Current-day technologies are actively remaking the way automation in education takes place. The United State education sector’s artificial intelligence and Robotic Process Automation (RPA) markets are anticipated to earn nearly $85 million by 2022. According to recent market research, some of the biggest names in tech are continually developing new education solutions.

Regardless, the actual part of automation in education and students’ day-to-day lives goes much to be expected. Surrounded by gadgets, students mostly use them for communication and entertainment.

Voice assistants as educators’ allies

Using voice assistants as teachers’ aides is nothing new—after all, the “assistant” part of the label describes their purpose instead unambiguously. Based on NLP, speech recognition, and generation technology, virtual assistants are possibly the most noticeable ‘AI-infused’ existence in our lives. Mostly associated with smart houses and personal devices, they are soon considered to become no less than desired presence in classrooms, especially in prior schools.

Ai classroom activity management aids, Spelling and reading assistance, and reference desks are the most typical use cases at the moment. With the growth of third-party app ecosystems around Alexa and other smart speaking tech, the role of voice assistants as narrow but indisputable classroom partners is only to be expanded to the areas of learning unfamiliar languages, reference checking, resource searching, and others.

Experiential learning chances for students

As discussed overhead, automation in education saves duration and increases productivity. It also lets students interact better with the academic team by receiving faster and more accurate feedback on their homework, projects, and exams. Once their school embraces automation techniques, students no longer have to deal with grading errors or wait weeks to get feedback on their work.

Therefore, schools and universities must utilize automation techniques to train their students to work better with machines — by doing what machines can’t. This means concentrating more on developing students’ digital skills and improving the focus on experiential learning.

Progressive facial recognition for attendance roll marking

A star student of the computer vision class, automated facial recognition has long been used in surveillance systems worldwide. Lately, it has earned much extra traction gratitude to leaps in development and the growing accessibility of technology. Integrated by government and commercial facilities, tech giants, and online retailers, FR has now found overall success as an extra layer of digital protection, a convenient privacy feature, a social media and marketing tool, and more.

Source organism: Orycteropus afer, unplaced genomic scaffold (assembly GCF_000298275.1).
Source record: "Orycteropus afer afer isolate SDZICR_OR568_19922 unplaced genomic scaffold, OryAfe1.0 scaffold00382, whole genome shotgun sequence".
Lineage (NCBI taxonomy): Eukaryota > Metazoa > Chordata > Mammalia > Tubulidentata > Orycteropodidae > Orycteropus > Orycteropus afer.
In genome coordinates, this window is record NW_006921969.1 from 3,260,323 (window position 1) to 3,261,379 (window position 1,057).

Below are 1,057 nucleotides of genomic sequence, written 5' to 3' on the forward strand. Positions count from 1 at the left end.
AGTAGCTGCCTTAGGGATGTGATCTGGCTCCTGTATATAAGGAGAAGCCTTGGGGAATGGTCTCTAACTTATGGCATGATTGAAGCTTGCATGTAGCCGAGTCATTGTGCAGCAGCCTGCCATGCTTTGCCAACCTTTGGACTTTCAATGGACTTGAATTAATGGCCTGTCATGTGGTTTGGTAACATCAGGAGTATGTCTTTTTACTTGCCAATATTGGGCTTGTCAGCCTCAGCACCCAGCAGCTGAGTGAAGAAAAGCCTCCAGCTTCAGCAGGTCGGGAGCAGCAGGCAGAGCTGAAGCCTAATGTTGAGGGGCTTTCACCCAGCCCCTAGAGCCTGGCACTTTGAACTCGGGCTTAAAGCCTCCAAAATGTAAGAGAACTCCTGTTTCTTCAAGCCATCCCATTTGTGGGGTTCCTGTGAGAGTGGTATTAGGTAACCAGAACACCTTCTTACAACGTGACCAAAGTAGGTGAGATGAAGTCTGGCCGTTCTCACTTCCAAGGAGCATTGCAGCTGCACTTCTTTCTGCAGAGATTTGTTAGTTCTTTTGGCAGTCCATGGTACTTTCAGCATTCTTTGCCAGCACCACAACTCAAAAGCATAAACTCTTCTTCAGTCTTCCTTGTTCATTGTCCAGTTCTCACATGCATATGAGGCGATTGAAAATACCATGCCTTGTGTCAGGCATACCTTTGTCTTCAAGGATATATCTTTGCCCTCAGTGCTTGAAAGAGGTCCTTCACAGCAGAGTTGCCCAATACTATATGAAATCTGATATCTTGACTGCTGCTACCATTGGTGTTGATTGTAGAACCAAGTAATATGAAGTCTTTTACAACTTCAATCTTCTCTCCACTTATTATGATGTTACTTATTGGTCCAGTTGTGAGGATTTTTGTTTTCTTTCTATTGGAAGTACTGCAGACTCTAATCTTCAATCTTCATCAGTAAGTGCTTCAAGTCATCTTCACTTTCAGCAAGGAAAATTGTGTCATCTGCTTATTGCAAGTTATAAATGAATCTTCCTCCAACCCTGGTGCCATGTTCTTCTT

So, it was only a matter of duration before this technology found benefits in schools, libraries, and campuses. Among other examples, the last two years have seen enormous trial rollouts of FR systems for automated attendance school roll marking, like the one in Australia. Originally sparking privacy-related worries, the system works under the strict Privacy Impact Assessment regulations and needs explicit consent from students and parents to keep images.

Expressive and movement monitoring for better Ai classroom dynamics analysis

Automated attendance checking is a time saver, but there are other usages for an AI-powered camera. In the same short span of two years, several irrelevant but similar AI-based projects have been put to the test in different corners of the world—to follow movements and monitor students’ facial expressions during classes.

Aside from the apparent purpose (like automated exam supervision), these systems seek to better assess students’ involvement and progress, separately or as a group. The system can acknowledge and score how students answer to different information and teaching strategies, when they overlook to space out, how readily they cooperate, work alone, or get diverted, and so on. It also enables assess and giving pointed feedback to teachers on their techniques.

The future of automation in schooling

The most important value-adding increase automation will bring to the table is the additional interaction time it offers students and those who educate them. Automation will allow schools to adapt to student requirements and provide better-individualized teaching, letting students of different skill levels work jointly in the exact Ai classroom.

With technology continuously monitoring student improvement and learning patterns, automation will assist teachers in identifying and addressing gaps in their teaching. In addition to grading fill-in-the-blank and multiple-choice assessments, it will assist teachers quickly evaluating short-answer questions and articles.

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